Students Staff

30 June 2015

New services help to cut numbers of ‘repeat’ care cases

Professor Pamela Cox

Professor Pamela Cox.

Two new services designed to cut the number of children being removed into care do work – saving money and transforming lives. This is the conclusion of an interdisciplinary team from the University of Essex, led by Professor Pamela Cox from the Department of Sociology. They have just completed the first academic evaluation of two Suffolk based services that support women who have had one or more children removed from their care.

The new services are Positive Choices, run by Suffolk County Council and Mpower, run by children’s charity Ormiston Families. Both aim to provide one to one support for women who have just undergone the harrowing experience of having a child taken into care and, crucially, are at risk of repeating the cycle by becoming pregnant again when they are still facing the same underlying problems.

Throughout the period of the University of Essex evaluation, none of the women who engaged with the services experienced an unplanned pregnancy. Based on national trends, without services such as these, researchers estimate that at least 15% of those women would be likely to do so at some point in the future, leaving them subject to recurrent care proceedings. In addition, an in-depth case study of five of the clients indicated that three showed significant improvement in their emotional health and well-being after nine to twelve months of working with the services. The evaluation team also estimate that the two services combined have saved between at least £500,000 and £900,000 in avoided care proceedings in their first 18 months.

Speaking about the evaluation, Professor Cox, explained, “This is a clear demonstration for policy makers about the potential differences services like this can make. These mothers have invariably had very difficult childhoods themselves. This is one of the reasons why they find it hard to parent successfully. Prior to the establishment of services such as Mpower, Positive Choices and Pause in the London Borough of Hackney, once they had had a child removed, there would be no one to care for them – as the individual, as the woman, left behind. They tended to `fall between’ other authorities and agencies with their complex needs often being recognised but very rarely met. This meant they were at risk of repeating the cycle.”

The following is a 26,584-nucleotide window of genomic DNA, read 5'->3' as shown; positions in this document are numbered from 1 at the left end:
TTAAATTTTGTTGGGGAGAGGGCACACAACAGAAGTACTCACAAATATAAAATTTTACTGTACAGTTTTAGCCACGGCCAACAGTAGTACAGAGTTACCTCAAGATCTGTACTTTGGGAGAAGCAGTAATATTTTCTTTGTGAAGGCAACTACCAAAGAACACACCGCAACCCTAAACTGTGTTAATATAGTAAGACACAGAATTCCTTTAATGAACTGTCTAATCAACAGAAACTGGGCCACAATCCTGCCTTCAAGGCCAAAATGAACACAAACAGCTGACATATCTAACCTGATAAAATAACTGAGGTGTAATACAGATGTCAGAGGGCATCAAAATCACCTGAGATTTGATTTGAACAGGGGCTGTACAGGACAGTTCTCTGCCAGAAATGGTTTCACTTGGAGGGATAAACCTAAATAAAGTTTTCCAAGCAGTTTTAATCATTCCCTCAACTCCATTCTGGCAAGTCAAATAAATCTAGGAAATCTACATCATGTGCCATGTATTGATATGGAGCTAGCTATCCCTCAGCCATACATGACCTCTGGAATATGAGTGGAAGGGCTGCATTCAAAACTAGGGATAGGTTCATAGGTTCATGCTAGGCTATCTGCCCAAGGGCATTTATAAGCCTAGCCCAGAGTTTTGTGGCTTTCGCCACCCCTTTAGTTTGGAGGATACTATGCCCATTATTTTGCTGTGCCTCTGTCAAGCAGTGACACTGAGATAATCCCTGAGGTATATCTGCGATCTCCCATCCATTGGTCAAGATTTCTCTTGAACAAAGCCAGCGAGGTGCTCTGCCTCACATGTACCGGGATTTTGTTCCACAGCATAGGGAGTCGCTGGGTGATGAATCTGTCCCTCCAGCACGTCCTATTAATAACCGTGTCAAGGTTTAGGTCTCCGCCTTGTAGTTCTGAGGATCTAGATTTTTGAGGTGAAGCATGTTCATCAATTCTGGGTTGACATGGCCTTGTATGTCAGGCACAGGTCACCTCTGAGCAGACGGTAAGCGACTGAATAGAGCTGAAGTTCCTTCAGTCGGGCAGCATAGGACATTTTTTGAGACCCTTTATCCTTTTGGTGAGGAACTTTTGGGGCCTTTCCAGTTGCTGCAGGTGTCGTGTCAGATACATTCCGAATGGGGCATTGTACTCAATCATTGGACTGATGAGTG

At present, a very significant proportion of the 70,000 ‘looked after children’ in England and Wales are (half) siblings who have been serially removed from the same birth mother. The only national-level study of ‘recurrent care proceedings’ showed that 29% of all care proceedings in England, from 2007-13, were linked to mothers who had been involved in repeat cases. A local study by the South Suffolk Pre-Birth Working Group in 2011 found that of the 27 babies born in a ten month period in just one maternity unit, and made subject to Interim Care Orders, 23 had older siblings who had already been removed to permanent adoption. One was the eighth child to be removed in this way from the same mother. This study concluded that these women were ‘nobody’s clients’.

Through the new services, women are assigned a project or key worker. That worker then offers a pragmatic, client-led approach, based on one to one support, self-care and trust building. The support is designed to be flexible and to help the woman achieve personal goals and to make informed choices about issues such as contraception.

Both the services and the Essex evaluation will be discussed by academics, practitioners and policy makers at an event at the University of Essex on Tuesday 30 June 2015. Alongside Professor Cox, the Essex evaluation team were Dr Frances Blumenfeld, Dr Danny Taggart, Dr Caroline Barratt, Dr Jackie Turton and Ms Zara Rahemtulla.

* Hear a BBC Essex interview with Professor Cox in which she disucsses the evaluation and the servies provided (1 hour 10 minutes in)  

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